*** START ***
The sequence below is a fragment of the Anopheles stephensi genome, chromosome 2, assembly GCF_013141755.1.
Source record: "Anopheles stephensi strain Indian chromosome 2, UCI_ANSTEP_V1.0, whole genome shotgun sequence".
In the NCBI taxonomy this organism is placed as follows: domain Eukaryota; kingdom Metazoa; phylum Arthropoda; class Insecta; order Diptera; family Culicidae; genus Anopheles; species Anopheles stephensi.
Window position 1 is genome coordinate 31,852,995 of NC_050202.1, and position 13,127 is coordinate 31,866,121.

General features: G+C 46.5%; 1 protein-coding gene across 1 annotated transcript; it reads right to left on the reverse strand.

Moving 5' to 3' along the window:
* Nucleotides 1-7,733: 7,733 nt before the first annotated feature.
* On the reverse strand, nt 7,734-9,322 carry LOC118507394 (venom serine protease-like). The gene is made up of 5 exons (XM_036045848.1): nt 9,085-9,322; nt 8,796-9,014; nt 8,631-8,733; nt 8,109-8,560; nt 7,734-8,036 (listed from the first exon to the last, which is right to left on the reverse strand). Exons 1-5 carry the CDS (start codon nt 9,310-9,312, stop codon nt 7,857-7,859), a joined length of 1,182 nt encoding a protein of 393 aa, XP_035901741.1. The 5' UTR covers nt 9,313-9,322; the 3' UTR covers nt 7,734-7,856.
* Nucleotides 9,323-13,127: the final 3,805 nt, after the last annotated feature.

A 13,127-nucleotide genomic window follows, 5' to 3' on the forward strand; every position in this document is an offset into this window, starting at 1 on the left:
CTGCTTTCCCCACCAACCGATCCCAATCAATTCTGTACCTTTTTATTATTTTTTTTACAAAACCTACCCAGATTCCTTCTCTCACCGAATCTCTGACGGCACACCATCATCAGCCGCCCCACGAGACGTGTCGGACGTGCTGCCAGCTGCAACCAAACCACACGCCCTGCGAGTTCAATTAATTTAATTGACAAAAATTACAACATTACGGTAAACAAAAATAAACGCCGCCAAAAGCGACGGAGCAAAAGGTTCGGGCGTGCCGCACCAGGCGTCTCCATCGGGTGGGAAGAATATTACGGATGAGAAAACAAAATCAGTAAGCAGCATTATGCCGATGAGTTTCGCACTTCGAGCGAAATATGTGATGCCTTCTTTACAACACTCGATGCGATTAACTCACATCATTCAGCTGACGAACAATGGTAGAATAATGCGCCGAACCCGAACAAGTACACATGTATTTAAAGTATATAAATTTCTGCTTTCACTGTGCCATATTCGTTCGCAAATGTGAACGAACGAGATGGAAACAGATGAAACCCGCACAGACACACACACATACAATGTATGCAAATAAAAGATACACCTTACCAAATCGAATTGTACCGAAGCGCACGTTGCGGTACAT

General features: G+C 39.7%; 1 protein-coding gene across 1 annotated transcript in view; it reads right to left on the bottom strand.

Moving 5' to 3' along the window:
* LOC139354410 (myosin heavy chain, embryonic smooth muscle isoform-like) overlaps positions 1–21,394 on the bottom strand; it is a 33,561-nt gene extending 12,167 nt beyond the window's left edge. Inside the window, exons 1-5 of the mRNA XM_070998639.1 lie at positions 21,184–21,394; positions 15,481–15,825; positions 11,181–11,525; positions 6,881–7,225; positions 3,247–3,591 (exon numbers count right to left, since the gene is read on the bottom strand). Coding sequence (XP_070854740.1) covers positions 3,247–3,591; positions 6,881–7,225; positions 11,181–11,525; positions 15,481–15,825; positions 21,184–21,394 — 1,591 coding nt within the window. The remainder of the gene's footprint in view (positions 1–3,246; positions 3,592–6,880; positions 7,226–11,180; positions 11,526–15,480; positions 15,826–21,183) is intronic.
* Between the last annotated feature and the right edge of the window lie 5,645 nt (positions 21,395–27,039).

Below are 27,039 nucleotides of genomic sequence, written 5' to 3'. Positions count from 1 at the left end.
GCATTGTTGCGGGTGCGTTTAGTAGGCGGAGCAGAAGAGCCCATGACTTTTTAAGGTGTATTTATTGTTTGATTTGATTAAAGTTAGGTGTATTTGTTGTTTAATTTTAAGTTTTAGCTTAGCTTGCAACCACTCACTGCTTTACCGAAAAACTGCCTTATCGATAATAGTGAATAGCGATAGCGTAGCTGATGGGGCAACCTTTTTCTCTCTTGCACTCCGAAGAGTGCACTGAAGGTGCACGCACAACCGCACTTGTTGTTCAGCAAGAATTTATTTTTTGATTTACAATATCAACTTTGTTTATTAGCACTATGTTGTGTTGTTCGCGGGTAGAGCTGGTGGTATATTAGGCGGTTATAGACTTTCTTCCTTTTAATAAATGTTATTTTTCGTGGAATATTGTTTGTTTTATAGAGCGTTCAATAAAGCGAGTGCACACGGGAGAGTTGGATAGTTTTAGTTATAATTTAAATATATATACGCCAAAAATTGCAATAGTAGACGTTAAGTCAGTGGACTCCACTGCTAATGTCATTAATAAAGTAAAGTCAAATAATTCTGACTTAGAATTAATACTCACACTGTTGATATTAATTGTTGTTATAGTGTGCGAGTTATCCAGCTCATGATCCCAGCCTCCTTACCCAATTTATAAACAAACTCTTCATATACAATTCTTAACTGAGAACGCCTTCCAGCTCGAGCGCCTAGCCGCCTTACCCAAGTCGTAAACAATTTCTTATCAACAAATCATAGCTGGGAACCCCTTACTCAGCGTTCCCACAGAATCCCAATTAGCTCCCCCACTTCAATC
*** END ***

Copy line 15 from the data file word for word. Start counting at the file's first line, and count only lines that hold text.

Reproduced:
* Between the last annotated feature and the right edge of the window lie 5,645 nt (positions 21,395–27,039).